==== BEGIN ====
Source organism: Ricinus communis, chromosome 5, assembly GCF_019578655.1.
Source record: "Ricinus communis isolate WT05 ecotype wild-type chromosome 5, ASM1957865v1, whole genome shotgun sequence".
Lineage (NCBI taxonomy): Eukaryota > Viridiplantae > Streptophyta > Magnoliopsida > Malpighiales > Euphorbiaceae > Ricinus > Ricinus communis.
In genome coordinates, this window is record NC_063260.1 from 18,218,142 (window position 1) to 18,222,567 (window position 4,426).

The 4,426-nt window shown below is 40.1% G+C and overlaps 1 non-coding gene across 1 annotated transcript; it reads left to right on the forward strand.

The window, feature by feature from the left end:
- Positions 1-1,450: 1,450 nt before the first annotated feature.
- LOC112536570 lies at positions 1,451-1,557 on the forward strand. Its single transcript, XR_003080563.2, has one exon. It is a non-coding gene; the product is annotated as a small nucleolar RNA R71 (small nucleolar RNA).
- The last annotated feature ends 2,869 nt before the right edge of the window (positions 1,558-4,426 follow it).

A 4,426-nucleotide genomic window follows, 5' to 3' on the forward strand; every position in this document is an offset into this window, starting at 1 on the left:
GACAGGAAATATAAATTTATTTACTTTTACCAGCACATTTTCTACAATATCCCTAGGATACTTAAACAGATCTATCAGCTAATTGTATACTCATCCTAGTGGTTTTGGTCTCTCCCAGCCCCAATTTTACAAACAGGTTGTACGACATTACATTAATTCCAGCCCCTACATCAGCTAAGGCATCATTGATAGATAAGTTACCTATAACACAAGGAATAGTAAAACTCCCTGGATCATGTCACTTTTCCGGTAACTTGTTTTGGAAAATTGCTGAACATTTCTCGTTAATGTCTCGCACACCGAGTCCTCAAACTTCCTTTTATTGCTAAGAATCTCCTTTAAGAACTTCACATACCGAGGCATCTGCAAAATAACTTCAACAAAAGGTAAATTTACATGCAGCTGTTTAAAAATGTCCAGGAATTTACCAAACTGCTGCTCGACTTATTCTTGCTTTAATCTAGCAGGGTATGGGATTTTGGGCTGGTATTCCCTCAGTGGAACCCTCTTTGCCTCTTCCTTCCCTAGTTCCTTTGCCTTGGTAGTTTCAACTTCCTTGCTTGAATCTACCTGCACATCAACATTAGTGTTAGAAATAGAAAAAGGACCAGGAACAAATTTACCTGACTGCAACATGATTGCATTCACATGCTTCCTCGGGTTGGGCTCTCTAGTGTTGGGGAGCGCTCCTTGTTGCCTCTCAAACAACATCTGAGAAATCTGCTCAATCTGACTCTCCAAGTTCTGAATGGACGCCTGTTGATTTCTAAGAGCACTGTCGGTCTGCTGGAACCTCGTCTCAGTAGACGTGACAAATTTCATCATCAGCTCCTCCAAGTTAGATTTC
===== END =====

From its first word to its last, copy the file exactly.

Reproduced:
Source organism: Ricinus communis, chromosome 5, assembly GCF_019578655.1.
Source record: "Ricinus communis isolate WT05 ecotype wild-type chromosome 5, ASM1957865v1, whole genome shotgun sequence".
Lineage (NCBI taxonomy): Eukaryota > Viridiplantae > Streptophyta > Magnoliopsida > Malpighiales > Euphorbiaceae > Ricinus > Ricinus communis.
In genome coordinates, this window is record NC_063260.1 from 18,218,142 (window position 1) to 18,222,567 (window position 4,426).

The 4,426-nt window shown below is 40.1% G+C and overlaps 1 non-coding gene across 1 annotated transcript; it reads left to right on the forward strand.

The window, feature by feature from the left end:
- Positions 1-1,450: 1,450 nt before the first annotated feature.
- LOC112536570 lies at positions 1,451-1,557 on the forward strand. Its single transcript, XR_003080563.2, has one exon. It is a non-coding gene; the product is annotated as a small nucleolar RNA R71 (small nucleolar RNA).
- The last annotated feature ends 2,869 nt before the right edge of the window (positions 1,558-4,426 follow it).

A 4,426-nucleotide genomic window follows, 5' to 3' on the forward strand; every position in this document is an offset into this window, starting at 1 on the left:
GACAGGAAATATAAATTTATTTACTTTTACCAGCACATTTTCTACAATATCCCTAGGATACTTAAACAGATCTATCAGCTAATTGTATACTCATCCTAGTGGTTTTGGTCTCTCCCAGCCCCAATTTTACAAACAGGTTGTACGACATTACATTAATTCCAGCCCCTACATCAGCTAAGGCATCATTGATAGATAAGTTACCTATAACACAAGGAATAGTAAAACTCCCTGGATCATGTCACTTTTCCGGTAACTTGTTTTGGAAAATTGCTGAACATTTCTCGTTAATGTCTCGCACACCGAGTCCTCAAACTTCCTTTTATTGCTAAGAATCTCCTTTAAGAACTTCACATACCGAGGCATCTGCAAAATAACTTCAACAAAAGGTAAATTTACATGCAGCTGTTTAAAAATGTCCAGGAATTTACCAAACTGCTGCTCGACTTATTCTTGCTTTAATCTAGCAGGGTATGGGATTTTGGGCTGGTATTCCCTCAGTGGAACCCTCTTTGCCTCTTCCTTCCCTAGTTCCTTTGCCTTGGTAGTTTCAACTTCCTTGCTTGAATCTACCTGCACATCAACATTAGTGTTAGAAATAGAAAAAGGACCAGGAACAAATTTACCTGACTGCAACATGATTGCATTCACATGCTTCCTCGGGTTGGGCTCTCTAGTGTTGGGGAGCGCTCCTTGTTGCCTCTCAAACAACATCTGAGAAATCTGCTCAATCTGACTCTCCAAGTTCTGAATGGACGCCTGTTGATTTCTAAGAGCACTGTCGGTCTGCTGGAACCTCGTCTCAGTAGACGTGACAAATTTCATCATCAGCTCCTCCAAGTTAGATTTC